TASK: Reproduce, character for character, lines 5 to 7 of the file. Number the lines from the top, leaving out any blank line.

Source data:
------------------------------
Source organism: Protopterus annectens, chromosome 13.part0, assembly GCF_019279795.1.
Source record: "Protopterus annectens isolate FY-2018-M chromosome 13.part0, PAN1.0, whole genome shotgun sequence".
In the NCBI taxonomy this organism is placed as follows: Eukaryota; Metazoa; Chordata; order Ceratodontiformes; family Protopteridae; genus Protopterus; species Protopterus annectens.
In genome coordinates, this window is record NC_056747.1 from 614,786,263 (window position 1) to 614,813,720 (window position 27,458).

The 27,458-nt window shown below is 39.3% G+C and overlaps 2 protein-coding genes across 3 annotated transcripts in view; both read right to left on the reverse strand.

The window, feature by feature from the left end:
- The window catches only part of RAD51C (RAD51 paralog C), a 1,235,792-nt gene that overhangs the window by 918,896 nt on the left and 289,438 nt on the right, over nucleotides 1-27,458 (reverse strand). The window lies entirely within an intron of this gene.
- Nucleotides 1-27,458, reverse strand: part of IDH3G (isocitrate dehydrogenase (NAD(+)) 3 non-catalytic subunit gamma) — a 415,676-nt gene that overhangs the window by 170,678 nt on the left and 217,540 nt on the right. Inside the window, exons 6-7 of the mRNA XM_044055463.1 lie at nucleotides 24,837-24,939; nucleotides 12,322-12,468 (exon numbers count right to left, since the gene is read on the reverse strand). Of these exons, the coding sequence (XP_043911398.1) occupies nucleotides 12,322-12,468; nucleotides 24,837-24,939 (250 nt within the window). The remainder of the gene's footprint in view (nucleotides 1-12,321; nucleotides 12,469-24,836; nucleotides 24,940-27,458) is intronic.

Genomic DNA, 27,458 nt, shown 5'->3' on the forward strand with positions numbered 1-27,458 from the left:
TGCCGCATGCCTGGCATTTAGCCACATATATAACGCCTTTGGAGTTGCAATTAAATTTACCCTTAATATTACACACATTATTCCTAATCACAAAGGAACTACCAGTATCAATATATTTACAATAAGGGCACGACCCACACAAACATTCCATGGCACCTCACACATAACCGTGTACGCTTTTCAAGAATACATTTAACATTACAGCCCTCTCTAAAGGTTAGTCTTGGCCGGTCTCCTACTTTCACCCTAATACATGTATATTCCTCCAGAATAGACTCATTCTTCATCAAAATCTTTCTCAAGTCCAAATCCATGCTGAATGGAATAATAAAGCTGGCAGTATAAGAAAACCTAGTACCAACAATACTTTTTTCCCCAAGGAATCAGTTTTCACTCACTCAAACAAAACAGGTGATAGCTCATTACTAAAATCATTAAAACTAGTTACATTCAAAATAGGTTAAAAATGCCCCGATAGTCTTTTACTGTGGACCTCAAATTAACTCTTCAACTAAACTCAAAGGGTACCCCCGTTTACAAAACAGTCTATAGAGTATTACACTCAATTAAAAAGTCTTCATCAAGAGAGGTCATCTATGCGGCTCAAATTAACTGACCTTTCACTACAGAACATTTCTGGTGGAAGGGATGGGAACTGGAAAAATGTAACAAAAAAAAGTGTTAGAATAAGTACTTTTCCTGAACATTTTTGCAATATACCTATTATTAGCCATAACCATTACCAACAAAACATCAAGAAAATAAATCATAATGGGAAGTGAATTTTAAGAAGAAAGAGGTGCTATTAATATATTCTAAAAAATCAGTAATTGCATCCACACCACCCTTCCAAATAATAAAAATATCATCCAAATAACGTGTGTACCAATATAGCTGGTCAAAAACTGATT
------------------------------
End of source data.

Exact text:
The 27,458-nt window shown below is 39.3% G+C and overlaps 2 protein-coding genes across 3 annotated transcripts in view; both read right to left on the reverse strand.

The window, feature by feature from the left end:
- The window catches only part of RAD51C (RAD51 paralog C), a 1,235,792-nt gene that overhangs the window by 918,896 nt on the left and 289,438 nt on the right, over nucleotides 1-27,458 (reverse strand). The window lies entirely within an intron of this gene.